PETALING JAYA, Dec 30 ― If there was one thing the pandemic taught many people around the world ― besides the importance of handwashing ― it’s that the act of growing your own food can be comforting in times of uncertainty.
In the UK, gardening became the second most popular lockdown activity in the after watching television as many were forced to stay to curb the spread of Covid-19, a GlobalData survey found.
Now that gardening is back in trend, community gardens in the Klang Valley have blossomed into launching pads for those tinkering on the idea of being self-sustainable once the movement control order (MCO) eased up.
As these green spaces become more vital for many urban dwellers to access organically grown produce, especially during a pandemic, Malay Mail spoke to two Klang Valley community gardens to find out more.
Kebun Komuniti USJ 12
At Kebun Komuniti USJ 12, a dedicated group of retirees have worked tirelessly to transform an abandoned plot next to a playground into a thriving community garden that has its own hydroponic system and rain harvesting facility.
Pre-MCO, the flourishing suburban oasis was home to a wide variety of crops such as mustard leaves, spinach, kangkung and low maintenance crops like lemongrass, pandan, yam, mint and sweet potato leaf.
There are even pineapples, a longan tree and a beehive that produces honey.
The green patch not only provided residents with organically grown herbs and vegetables at a small fee but a social space for seniors to make better use of their time.
“The mission of this garden is to bring the community closer,” said the garden’s treasurer Karen Tan, 60.
Like many community gardens that rely on volunteers, it isn’t always easy getting the residents involved and the maintenance can be strenuous for the seniors.
“We have problems attracting people to join in.
“We’re getting old but we want to maintain it for the community,” said president Izzaham Idris, 53.
He added that the garden, which is endorsed by the Subang Jaya City Council (MBSJ), wouldn’t have been able to thrive without the support of Subang MP Wong Chen, Subang Jaya assemblyperson Michelle Ng and MBSJ councillor Lee Jen Uyin.
When the MCO was announced in March, it became a challenge watering the plants.
They also found out people were stealing lemongrass and pandan so they decided to leave the garden alone.
“We also stopped doing gotong royong (community cleanup) and any gatherings and got tasks done in small groups to observe Covid-19 safety measures,” he added.
And then a lightbulb moment happened ― Izzaham and his team decided to change things up by renting out the plots to interested residents.
Tenants can plant any crops they wish and whatever they harvest is theirs.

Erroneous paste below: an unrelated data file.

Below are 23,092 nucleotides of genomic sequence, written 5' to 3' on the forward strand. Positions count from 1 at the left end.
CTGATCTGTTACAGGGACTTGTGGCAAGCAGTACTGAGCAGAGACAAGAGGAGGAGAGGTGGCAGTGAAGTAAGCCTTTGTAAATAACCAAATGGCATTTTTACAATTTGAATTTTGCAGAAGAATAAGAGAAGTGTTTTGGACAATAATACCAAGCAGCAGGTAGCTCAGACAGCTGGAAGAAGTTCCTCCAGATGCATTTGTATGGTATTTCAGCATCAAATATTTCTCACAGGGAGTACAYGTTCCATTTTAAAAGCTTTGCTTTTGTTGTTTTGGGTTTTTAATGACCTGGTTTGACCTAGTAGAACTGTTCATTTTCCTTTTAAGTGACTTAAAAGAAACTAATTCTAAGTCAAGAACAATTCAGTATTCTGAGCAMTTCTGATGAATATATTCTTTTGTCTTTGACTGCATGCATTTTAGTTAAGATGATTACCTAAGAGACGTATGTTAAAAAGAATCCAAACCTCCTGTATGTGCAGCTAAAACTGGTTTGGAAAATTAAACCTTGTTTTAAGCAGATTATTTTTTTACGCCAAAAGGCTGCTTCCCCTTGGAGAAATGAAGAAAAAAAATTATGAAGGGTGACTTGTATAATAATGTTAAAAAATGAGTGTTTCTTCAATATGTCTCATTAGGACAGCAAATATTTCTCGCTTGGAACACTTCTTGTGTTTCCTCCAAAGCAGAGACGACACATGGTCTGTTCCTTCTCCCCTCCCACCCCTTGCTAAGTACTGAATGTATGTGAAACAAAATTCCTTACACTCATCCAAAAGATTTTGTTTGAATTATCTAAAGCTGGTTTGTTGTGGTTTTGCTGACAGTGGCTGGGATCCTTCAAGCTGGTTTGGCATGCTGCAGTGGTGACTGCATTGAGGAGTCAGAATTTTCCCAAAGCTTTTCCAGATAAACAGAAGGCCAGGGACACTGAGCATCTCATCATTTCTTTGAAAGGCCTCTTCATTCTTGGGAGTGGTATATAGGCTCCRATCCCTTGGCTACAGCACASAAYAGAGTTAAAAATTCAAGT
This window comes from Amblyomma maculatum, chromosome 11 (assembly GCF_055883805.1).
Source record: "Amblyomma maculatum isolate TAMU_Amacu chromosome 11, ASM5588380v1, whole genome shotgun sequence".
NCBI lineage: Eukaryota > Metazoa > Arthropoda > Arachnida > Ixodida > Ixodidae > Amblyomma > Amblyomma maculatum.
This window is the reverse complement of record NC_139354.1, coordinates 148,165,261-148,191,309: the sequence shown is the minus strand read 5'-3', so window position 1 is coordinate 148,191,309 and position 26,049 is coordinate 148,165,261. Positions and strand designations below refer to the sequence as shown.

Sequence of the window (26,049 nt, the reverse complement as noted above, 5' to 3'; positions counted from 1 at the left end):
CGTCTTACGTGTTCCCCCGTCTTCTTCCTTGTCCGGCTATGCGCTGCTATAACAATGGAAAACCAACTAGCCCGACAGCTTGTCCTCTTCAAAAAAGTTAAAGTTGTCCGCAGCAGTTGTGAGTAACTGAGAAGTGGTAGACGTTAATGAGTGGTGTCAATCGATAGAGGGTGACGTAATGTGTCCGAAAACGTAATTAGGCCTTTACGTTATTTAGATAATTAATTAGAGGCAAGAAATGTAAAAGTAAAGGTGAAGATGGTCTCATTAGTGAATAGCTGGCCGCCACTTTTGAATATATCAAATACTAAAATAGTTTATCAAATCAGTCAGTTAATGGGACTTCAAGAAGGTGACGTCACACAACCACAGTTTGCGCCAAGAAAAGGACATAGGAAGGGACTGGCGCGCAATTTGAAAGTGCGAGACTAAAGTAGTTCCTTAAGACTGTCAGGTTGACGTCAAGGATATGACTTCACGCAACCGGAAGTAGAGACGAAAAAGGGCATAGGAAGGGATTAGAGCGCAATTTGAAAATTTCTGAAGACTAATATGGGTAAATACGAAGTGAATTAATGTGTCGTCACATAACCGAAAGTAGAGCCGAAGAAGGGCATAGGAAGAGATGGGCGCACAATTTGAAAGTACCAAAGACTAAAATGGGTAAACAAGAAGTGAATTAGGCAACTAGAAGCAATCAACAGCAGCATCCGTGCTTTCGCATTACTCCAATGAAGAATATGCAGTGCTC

“We’re like the landowner,” he joked.
“We now have less maintenance and work, we’re only in charge of the common areas ― it’s a win-win situation.”
To their surprise, the 20-plus lots were taken up by the residents like hot cakes.
At a modest RM5 to RM10 per month depending on plot size, it was an offer that was hard to refuse.
But with the new norm, tenants can only work on their plots in small groups to maintain physical distancing protocols.
“Each of them had different reasons why they wanted the plots.
“We wanted to refund their money during the conditional movement control order as some might not want to go out but surprisingly, no one took back the money,” he said.
Address: Kebun Komuniti USJ 12, Jalan USJ 12/2F, Subang Jaya.
TTDI Edible Community Garden
The team at TTDI Edible Community Garden found the initial stages of the MCO to be a challenge because they weren’t sure if they could visit the garden to tend to the produce.
“We checked with officials but there were no replies,” Taman Tun Dr Ismail resident Kee Joo Yee told Malay Mail.
The former financial analyst was part of a group of volunteers who banded together to resuscitate an abandoned community farm on Lorong Burhanuddin Helmi that now grows an exhausting list of produce including bananas, papaya, ginger torch flower, turmeric and seasonal greens.
When they finally got to the garden, most of the crops were dead or on their last legs from water deprivation and overgrown weeds took over the entire place.
Due to the farm’s proximity to the Bukit Kiara forest reserve, their visitors include a variety of birds including kingfisher, bees, garden lizard, butterflies, odd-looking bugs and cats occasionally.
They’ve also encountered snakes at the farm that spans more than 16,000 sq ft.
“Although they are dangerous, the snakes are at the garden or crawling inside our residences because they have ‘nowhere’ to go – we have stolen their habitat and are continuing to do so,” Kee added.
“Adding to the challenge, we do not have many active volunteers and during the MCO, some of the volunteers could not come to our garden as they are living outside of TTDI.
“So there was more work to do but less manpower,” Kee said.
The volunteer-run garden provides the community with fresh, chemical-free produce that is available for sale on Saturdays (9.30am to 12pm).
Post-lockdown, the edible garden has been getting more attention and Kee hopes it will inspire others to start their own edible garden.
“As you eat what you grow, you will be more conscious of the materials that you use i.e., more organic and less chemical fertilisers,” said Kee.
“Community gardens provide not just food security but also build community togetherness.”
Address: TTDI Edible Community Garden, Lorong Burhanuddin Helmi 11, Taman Tun Dr Ismail.